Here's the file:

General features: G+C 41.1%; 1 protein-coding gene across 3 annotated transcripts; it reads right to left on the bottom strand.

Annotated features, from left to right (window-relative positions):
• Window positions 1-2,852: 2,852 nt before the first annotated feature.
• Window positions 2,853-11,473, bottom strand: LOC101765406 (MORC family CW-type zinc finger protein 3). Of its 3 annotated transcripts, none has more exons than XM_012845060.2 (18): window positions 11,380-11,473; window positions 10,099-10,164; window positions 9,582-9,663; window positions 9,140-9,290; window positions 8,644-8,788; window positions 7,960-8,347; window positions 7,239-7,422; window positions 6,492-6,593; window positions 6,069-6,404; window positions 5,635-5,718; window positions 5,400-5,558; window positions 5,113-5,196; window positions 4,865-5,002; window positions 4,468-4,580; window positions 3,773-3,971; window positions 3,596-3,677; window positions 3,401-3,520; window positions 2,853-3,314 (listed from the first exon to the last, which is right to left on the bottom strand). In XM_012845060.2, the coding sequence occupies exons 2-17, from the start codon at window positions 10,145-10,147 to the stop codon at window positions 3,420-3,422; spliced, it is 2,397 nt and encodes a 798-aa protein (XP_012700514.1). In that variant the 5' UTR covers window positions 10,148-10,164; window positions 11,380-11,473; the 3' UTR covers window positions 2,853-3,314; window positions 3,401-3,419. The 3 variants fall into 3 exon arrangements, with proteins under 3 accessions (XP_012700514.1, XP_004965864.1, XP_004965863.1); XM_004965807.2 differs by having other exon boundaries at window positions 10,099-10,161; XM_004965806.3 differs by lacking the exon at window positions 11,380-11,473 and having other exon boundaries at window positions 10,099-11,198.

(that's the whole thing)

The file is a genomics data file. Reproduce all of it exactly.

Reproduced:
General features: G+C 41.1%; 1 protein-coding gene across 3 annotated transcripts; it reads right to left on the bottom strand.

Annotated features, from left to right (window-relative positions):
• Window positions 1-2,852: 2,852 nt before the first annotated feature.
• Window positions 2,853-11,473, bottom strand: LOC101765406 (MORC family CW-type zinc finger protein 3). Of its 3 annotated transcripts, none has more exons than XM_012845060.2 (18): window positions 11,380-11,473; window positions 10,099-10,164; window positions 9,582-9,663; window positions 9,140-9,290; window positions 8,644-8,788; window positions 7,960-8,347; window positions 7,239-7,422; window positions 6,492-6,593; window positions 6,069-6,404; window positions 5,635-5,718; window positions 5,400-5,558; window positions 5,113-5,196; window positions 4,865-5,002; window positions 4,468-4,580; window positions 3,773-3,971; window positions 3,596-3,677; window positions 3,401-3,520; window positions 2,853-3,314 (listed from the first exon to the last, which is right to left on the bottom strand). In XM_012845060.2, the coding sequence occupies exons 2-17, from the start codon at window positions 10,145-10,147 to the stop codon at window positions 3,420-3,422; spliced, it is 2,397 nt and encodes a 798-aa protein (XP_012700514.1). In that variant the 5' UTR covers window positions 10,148-10,164; window positions 11,380-11,473; the 3' UTR covers window positions 2,853-3,314; window positions 3,401-3,419. The 3 variants fall into 3 exon arrangements, with proteins under 3 accessions (XP_012700514.1, XP_004965864.1, XP_004965863.1); XM_004965807.2 differs by having other exon boundaries at window positions 10,099-10,161; XM_004965806.3 differs by lacking the exon at window positions 11,380-11,473 and having other exon boundaries at window positions 10,099-11,198.